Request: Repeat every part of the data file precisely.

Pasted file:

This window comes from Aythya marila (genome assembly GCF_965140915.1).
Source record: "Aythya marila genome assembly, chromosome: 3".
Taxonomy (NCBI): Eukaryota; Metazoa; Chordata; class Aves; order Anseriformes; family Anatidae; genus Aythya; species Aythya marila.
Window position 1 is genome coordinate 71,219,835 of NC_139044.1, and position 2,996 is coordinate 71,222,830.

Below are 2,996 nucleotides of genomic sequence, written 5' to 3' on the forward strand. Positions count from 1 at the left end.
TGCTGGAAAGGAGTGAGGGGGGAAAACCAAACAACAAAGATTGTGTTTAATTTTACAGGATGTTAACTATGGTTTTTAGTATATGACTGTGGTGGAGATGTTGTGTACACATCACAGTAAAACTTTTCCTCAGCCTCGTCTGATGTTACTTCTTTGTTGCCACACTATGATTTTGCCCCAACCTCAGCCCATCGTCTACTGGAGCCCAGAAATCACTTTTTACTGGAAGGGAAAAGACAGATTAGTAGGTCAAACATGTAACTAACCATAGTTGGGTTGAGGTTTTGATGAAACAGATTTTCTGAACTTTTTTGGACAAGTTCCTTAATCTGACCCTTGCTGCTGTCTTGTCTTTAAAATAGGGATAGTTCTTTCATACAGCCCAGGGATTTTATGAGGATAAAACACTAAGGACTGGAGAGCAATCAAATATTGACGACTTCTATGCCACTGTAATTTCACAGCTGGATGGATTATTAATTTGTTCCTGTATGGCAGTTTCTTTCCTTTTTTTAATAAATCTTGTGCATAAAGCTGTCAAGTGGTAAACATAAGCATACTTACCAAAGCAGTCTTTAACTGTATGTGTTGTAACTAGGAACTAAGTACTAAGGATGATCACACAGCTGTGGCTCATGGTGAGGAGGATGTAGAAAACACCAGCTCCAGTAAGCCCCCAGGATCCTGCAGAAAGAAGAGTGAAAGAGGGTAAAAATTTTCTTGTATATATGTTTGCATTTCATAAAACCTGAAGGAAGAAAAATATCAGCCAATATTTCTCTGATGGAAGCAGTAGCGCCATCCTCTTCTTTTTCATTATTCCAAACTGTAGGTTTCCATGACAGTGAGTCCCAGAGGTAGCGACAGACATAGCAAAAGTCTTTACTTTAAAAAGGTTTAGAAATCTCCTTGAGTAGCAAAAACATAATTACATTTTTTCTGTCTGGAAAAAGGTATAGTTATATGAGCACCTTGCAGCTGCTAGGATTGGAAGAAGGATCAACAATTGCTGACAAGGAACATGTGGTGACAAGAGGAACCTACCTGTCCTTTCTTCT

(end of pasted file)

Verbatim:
This window comes from Aythya marila (genome assembly GCF_965140915.1).
Source record: "Aythya marila genome assembly, chromosome: 3".
Taxonomy (NCBI): Eukaryota; Metazoa; Chordata; class Aves; order Anseriformes; family Anatidae; genus Aythya; species Aythya marila.
Window position 1 is genome coordinate 71,219,835 of NC_139044.1, and position 2,996 is coordinate 71,222,830.

Below are 2,996 nucleotides of genomic sequence, written 5' to 3' on the forward strand. Positions count from 1 at the left end.
TGCTGGAAAGGAGTGAGGGGGGAAAACCAAACAACAAAGATTGTGTTTAATTTTACAGGATGTTAACTATGGTTTTTAGTATATGACTGTGGTGGAGATGTTGTGTACACATCACAGTAAAACTTTTCCTCAGCCTCGTCTGATGTTACTTCTTTGTTGCCACACTATGATTTTGCCCCAACCTCAGCCCATCGTCTACTGGAGCCCAGAAATCACTTTTTACTGGAAGGGAAAAGACAGATTAGTAGGTCAAACATGTAACTAACCATAGTTGGGTTGAGGTTTTGATGAAACAGATTTTCTGAACTTTTTTGGACAAGTTCCTTAATCTGACCCTTGCTGCTGTCTTGTCTTTAAAATAGGGATAGTTCTTTCATACAGCCCAGGGATTTTATGAGGATAAAACACTAAGGACTGGAGAGCAATCAAATATTGACGACTTCTATGCCACTGTAATTTCACAGCTGGATGGATTATTAATTTGTTCCTGTATGGCAGTTTCTTTCCTTTTTTTAATAAATCTTGTGCATAAAGCTGTCAAGTGGTAAACATAAGCATACTTACCAAAGCAGTCTTTAACTGTATGTGTTGTAACTAGGAACTAAGTACTAAGGATGATCACACAGCTGTGGCTCATGGTGAGGAGGATGTAGAAAACACCAGCTCCAGTAAGCCCCCAGGATCCTGCAGAAAGAAGAGTGAAAGAGGGTAAAAATTTTCTTGTATATATGTTTGCATTTCATAAAACCTGAAGGAAGAAAAATATCAGCCAATATTTCTCTGATGGAAGCAGTAGCGCCATCCTCTTCTTTTTCATTATTCCAAACTGTAGGTTTCCATGACAGTGAGTCCCAGAGGTAGCGACAGACATAGCAAAAGTCTTTACTTTAAAAAGGTTTAGAAATCTCCTTGAGTAGCAAAAACATAATTACATTTTTTCTGTCTGGAAAAAGGTATAGTTATATGAGCACCTTGCAGCTGCTAGGATTGGAAGAAGGATCAACAATTGCTGACAAGGAACATGTGGTGACAAGAGGAACCTACCTGTCCTTTCTTCT